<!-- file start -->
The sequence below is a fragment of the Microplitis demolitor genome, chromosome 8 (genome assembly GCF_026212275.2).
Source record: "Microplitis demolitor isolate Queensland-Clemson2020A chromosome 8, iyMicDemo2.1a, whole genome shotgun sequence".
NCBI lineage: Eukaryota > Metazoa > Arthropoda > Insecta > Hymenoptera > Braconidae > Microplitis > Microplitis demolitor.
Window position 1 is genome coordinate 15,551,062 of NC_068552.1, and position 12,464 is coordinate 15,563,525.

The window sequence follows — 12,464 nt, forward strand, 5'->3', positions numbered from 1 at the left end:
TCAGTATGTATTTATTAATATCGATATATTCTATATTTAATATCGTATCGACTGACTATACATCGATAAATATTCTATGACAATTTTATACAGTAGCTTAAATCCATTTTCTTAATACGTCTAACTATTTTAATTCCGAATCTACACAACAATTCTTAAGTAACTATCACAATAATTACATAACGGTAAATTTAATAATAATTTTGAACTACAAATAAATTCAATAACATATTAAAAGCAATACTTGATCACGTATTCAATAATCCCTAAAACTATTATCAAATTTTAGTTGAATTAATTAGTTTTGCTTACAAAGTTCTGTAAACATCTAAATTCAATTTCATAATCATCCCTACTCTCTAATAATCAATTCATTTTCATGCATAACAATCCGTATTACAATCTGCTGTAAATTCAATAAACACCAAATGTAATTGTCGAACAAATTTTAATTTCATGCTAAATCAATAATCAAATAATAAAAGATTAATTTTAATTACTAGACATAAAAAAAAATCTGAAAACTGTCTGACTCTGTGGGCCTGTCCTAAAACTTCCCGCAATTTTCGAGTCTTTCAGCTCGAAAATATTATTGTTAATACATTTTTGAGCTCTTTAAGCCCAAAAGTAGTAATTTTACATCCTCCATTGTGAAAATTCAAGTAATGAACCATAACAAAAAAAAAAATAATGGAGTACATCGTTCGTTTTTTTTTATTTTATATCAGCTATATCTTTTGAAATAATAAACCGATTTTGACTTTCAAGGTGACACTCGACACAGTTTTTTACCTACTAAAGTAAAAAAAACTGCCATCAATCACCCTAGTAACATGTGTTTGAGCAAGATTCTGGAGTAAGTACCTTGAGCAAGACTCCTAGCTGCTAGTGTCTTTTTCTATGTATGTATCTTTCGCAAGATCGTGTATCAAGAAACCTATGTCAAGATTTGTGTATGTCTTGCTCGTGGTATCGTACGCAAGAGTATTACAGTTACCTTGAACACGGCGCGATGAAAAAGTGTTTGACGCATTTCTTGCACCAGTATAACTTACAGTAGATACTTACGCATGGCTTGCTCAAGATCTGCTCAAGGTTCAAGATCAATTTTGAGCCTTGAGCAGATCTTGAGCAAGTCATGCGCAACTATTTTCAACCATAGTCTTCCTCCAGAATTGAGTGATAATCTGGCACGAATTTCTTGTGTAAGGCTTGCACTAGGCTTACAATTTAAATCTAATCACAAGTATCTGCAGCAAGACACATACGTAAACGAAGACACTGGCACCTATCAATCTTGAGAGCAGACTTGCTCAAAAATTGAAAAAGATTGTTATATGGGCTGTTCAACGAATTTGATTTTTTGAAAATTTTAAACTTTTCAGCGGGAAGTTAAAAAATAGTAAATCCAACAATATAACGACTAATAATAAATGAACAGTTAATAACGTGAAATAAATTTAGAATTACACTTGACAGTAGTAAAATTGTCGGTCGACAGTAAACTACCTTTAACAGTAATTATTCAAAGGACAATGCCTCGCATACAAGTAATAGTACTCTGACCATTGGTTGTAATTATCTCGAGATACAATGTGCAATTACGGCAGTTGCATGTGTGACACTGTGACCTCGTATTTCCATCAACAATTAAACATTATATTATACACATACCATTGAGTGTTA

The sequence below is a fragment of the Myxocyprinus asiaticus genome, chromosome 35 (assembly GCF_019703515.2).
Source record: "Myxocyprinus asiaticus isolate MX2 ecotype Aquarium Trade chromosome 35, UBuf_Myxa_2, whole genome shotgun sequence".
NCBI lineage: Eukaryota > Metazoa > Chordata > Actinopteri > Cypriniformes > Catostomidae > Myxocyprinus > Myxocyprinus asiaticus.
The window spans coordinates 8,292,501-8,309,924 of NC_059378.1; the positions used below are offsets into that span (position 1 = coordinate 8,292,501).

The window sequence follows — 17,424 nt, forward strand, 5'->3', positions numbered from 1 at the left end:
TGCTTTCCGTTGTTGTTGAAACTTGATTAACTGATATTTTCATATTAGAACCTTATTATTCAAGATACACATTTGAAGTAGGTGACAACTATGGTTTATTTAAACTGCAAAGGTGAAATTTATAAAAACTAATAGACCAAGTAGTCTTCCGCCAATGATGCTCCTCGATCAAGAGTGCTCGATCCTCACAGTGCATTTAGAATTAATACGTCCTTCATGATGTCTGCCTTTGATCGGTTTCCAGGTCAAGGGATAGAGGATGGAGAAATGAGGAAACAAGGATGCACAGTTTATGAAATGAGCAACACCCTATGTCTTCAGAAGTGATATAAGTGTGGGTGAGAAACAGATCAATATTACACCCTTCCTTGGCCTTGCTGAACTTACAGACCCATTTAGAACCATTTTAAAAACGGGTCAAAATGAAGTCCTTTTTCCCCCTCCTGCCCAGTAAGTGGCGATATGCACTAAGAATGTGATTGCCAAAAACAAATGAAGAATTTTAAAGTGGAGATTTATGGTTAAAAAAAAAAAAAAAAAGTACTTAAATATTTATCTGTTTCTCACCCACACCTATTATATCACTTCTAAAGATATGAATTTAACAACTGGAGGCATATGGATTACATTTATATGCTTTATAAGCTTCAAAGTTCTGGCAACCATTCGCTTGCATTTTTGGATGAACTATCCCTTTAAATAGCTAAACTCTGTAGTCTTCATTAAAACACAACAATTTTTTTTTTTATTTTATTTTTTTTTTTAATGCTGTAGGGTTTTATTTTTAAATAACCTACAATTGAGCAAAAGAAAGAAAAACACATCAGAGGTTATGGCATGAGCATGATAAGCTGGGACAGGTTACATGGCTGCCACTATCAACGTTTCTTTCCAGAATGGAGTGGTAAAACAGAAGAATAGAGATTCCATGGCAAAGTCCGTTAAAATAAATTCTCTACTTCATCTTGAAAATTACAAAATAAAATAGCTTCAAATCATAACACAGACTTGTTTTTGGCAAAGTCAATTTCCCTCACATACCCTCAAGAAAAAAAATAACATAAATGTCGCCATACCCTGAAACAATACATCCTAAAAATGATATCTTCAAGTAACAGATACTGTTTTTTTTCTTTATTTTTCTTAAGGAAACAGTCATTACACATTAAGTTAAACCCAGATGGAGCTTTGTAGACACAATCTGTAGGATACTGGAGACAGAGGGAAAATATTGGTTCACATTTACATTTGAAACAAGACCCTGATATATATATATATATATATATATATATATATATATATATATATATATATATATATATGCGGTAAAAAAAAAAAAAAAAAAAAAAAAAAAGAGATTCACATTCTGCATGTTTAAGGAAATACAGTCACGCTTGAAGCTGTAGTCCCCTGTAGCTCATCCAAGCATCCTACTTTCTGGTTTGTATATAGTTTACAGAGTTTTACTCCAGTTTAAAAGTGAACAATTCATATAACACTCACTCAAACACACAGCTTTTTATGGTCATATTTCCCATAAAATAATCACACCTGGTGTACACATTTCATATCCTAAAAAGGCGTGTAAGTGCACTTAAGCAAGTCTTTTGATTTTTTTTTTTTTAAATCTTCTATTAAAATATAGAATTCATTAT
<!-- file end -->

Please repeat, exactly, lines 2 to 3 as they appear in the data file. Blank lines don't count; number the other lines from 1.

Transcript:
Source record: "Microplitis demolitor isolate Queensland-Clemson2020A chromosome 8, iyMicDemo2.1a, whole genome shotgun sequence".
NCBI lineage: Eukaryota > Metazoa > Arthropoda > Insecta > Hymenoptera > Braconidae > Microplitis > Microplitis demolitor.